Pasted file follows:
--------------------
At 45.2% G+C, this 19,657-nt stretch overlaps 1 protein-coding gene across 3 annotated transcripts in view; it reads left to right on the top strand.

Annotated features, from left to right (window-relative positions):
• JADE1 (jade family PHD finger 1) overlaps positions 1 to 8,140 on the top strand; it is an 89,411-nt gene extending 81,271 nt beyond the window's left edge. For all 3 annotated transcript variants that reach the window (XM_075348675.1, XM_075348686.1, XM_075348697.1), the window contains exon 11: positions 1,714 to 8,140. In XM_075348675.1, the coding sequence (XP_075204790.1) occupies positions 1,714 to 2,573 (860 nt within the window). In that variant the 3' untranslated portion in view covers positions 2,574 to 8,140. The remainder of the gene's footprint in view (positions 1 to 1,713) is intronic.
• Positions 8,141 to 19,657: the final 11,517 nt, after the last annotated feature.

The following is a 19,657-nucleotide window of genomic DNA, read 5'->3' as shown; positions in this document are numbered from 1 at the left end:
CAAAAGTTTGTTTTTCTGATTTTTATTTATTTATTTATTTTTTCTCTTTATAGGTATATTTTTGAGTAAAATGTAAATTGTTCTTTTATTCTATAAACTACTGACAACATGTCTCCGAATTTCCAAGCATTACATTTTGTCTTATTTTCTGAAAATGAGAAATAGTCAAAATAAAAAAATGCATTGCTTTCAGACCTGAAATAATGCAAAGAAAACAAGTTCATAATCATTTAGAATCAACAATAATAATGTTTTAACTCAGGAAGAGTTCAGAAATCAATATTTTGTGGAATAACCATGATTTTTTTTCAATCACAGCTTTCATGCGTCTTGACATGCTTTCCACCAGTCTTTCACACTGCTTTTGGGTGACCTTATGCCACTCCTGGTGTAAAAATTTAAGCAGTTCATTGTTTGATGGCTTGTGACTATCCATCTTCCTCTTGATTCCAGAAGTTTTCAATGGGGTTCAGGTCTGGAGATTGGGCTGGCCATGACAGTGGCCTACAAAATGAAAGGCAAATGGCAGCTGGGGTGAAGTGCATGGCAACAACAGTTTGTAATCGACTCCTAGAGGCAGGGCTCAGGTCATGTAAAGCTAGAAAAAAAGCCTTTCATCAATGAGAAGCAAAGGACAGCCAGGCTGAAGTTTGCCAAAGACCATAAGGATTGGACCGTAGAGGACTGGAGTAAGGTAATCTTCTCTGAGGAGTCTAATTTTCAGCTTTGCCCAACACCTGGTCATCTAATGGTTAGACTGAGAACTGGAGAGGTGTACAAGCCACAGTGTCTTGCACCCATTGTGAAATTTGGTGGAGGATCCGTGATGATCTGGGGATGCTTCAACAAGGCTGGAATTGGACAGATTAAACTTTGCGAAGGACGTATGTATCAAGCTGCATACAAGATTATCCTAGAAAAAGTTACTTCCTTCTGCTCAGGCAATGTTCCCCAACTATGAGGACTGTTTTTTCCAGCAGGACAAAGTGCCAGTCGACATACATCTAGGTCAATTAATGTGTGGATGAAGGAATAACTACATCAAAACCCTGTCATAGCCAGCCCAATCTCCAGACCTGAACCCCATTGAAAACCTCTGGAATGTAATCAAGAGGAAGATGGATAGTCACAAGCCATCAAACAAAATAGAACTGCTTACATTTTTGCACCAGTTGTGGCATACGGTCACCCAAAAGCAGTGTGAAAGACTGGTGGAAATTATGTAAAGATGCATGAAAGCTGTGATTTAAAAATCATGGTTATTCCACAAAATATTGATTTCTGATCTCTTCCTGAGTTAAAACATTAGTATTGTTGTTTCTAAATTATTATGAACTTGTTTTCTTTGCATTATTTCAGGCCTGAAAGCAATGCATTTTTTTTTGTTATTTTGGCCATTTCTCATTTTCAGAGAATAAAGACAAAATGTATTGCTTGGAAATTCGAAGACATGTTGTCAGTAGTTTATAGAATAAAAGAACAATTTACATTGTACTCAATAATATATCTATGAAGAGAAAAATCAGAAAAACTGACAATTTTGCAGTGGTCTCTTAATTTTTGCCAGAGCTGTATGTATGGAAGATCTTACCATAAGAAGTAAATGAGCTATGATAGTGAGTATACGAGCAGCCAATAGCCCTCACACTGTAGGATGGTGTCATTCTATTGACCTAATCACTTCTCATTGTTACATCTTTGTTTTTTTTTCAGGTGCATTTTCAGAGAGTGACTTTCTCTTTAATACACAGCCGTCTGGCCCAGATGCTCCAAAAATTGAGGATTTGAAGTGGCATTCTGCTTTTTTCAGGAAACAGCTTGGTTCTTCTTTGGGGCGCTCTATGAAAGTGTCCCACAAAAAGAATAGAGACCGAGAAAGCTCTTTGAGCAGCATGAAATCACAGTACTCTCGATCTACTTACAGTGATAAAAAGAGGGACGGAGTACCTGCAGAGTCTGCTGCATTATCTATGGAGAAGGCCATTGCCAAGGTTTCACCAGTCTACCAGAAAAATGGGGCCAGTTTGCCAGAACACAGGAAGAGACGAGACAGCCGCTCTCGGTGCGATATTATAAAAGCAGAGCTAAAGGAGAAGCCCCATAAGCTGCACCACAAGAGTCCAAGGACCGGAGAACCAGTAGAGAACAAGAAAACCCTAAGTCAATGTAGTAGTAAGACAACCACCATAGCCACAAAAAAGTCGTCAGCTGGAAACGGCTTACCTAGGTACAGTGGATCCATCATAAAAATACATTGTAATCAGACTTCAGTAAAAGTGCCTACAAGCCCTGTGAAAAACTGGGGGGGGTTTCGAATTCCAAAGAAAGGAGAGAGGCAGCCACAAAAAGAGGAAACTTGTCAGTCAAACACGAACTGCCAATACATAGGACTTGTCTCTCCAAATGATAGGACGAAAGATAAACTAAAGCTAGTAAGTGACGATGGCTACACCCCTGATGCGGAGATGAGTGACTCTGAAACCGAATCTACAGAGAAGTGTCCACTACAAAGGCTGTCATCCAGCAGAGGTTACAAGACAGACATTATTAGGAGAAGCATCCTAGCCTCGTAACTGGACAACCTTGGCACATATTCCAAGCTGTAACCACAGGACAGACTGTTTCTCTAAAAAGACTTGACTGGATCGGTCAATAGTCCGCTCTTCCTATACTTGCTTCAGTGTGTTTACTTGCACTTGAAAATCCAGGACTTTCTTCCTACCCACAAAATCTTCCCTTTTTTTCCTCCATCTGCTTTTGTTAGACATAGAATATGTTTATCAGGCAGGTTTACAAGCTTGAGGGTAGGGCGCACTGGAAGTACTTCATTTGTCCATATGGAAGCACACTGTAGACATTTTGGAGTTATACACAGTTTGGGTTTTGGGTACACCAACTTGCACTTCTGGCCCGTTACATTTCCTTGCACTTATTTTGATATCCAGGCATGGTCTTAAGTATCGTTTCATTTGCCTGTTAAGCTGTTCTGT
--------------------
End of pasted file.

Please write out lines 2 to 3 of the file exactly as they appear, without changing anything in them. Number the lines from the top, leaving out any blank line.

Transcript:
Annotated features, from left to right (window-relative positions):
• JADE1 (jade family PHD finger 1) overlaps positions 1 to 8,140 on the top strand; it is an 89,411-nt gene extending 81,271 nt beyond the window's left edge. For all 3 annotated transcript variants that reach the window (XM_075348675.1, XM_075348686.1, XM_075348697.1), the window contains exon 11: positions 1,714 to 8,140. In XM_075348675.1, the coding sequence (XP_075204790.1) occupies positions 1,714 to 2,573 (860 nt within the window). In that variant the 3' untranslated portion in view covers positions 2,574 to 8,140. The remainder of the gene's footprint in view (positions 1 to 1,713) is intronic.